What causes strabismus?
Experts don’t completely understand the cause of strabismus, but it results from the failure of the eye muscles to work together.
Idiopathic (resulting from an unknown cause) strabismus is the most common type. Other conditions can also cause strabismus:
- Duane syndrome
- Moebius syndrome
- Thyroid eye disease
- Nerve damage
- Cerebral injuries
- Fracture of the orbital wall
Risk factors for strabismus include the following:
- Family history of strabismus
- Prematurity or low birth weight
- Retinopathy of prematurity
- Conditions that affect vision, such as cataracts, severe ptosis and corneal scars
- Muscular abnormalities
- Neurological abnormalities
- Amblyopia (or lazy eye)
How common is strabismus?
As many as 4 percent of children have strabismus.
What are the symptoms of strabismus?
Babies and children with strabismus should be checked right away to prevent amblyopia, which results in loss of vision and depth perception due to the misaligned eye. Amblyopia can occur even if the eye is only slightly misaligned, because a developing child's brain will stop communicating with that eye, shutting it off. This is why amblyopia is sometimes referred to as "lazy eye".
Unfortunately, it isn't always easy for parents to tell if a child's eyes are misaligned, particularly in those children with a mild case of strabismus. If your child is showing any of the following signs and symptoms of strabismus, you should call today and schedule an appointment for an eye exam with one of our pediatric ophthalmologists.
- Strabismus in newborns. Many parents are told that a baby’s eyes may not be completely aligned in the first three months of life. It is not unusual for a baby's eyes to occasionally wander outward, but if this happens all the time or if the eyes cross inward, especially constantly, your baby should have an eye exam.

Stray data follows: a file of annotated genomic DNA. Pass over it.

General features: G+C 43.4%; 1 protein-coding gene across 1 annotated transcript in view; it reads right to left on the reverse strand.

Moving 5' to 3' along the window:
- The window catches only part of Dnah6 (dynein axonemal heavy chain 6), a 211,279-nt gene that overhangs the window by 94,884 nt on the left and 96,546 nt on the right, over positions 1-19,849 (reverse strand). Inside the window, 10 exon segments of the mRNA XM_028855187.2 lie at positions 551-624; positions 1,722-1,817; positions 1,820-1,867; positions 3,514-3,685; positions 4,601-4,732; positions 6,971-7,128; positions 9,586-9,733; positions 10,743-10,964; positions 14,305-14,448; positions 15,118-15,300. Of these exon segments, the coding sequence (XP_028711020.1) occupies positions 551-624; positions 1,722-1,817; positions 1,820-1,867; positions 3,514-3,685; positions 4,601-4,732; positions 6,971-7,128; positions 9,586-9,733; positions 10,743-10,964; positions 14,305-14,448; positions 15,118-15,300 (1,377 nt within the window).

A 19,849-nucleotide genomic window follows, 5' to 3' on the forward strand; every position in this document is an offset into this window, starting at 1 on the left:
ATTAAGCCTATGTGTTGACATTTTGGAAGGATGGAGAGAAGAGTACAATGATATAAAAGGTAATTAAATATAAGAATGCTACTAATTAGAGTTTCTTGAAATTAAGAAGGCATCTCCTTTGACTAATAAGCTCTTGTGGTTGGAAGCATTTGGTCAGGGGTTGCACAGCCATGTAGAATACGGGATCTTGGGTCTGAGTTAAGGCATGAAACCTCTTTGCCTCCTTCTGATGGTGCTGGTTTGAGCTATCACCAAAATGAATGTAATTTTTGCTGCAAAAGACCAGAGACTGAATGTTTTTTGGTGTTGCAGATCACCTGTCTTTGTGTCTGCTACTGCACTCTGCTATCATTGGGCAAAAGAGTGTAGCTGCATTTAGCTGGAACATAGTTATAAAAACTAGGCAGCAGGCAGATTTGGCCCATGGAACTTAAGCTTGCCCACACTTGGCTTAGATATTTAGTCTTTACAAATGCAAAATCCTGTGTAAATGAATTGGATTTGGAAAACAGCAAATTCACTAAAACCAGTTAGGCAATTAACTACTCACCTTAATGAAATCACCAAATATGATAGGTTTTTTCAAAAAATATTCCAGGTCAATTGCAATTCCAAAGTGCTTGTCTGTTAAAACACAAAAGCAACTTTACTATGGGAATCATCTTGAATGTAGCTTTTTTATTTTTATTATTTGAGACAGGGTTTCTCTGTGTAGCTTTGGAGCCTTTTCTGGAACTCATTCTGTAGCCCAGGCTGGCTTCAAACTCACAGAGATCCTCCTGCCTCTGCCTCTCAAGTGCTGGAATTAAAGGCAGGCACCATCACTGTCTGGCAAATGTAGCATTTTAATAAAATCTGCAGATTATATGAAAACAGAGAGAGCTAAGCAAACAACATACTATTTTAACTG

- Strabismus after 3 months of age. If you notice one or both of your baby's eyes wandering out or crossing in after 3 months of age, your baby should have an eye exam.
- Head tilting or squinting. Children with strabismus may tilt their head in order to effectively line up the eyes to use them together or they may squint one eye, especially in bright sunlight, to block out a double image resulting from the misaligned eyes pointing in different directions. Children who show these signs should have an eye exam.
- Red eye reflection in one eye. An annoyance in family pictures, the "red eye" reflection can sometimes provide valuable information about vision. If "red eye" is showing in only one eye rather than both eyes, it may be a tip-off that your child is having a vision problem and should have an eye exam.
- When a sibling has strabismus. If a brother or sister has been diagnosed with strabismus, it is a good idea to have your baby or child examined, even if there are no obvious signs of the problem.
What are the complications of strabismus?
- Amblyopia (lazy eye) occurs in up to one-half of younger children.
- Diplopia (double vision) can occur in acquired strabismus in older children and adults.
- Problems in socializing or working resulting from the appearance and function of the eyes
What is the long-term outlook for my child?
It depends upon the underlying cause of your child’s strabismus, but what is true in all cases is that the sooner the condition is diagnosed, the more effective the treatment will be.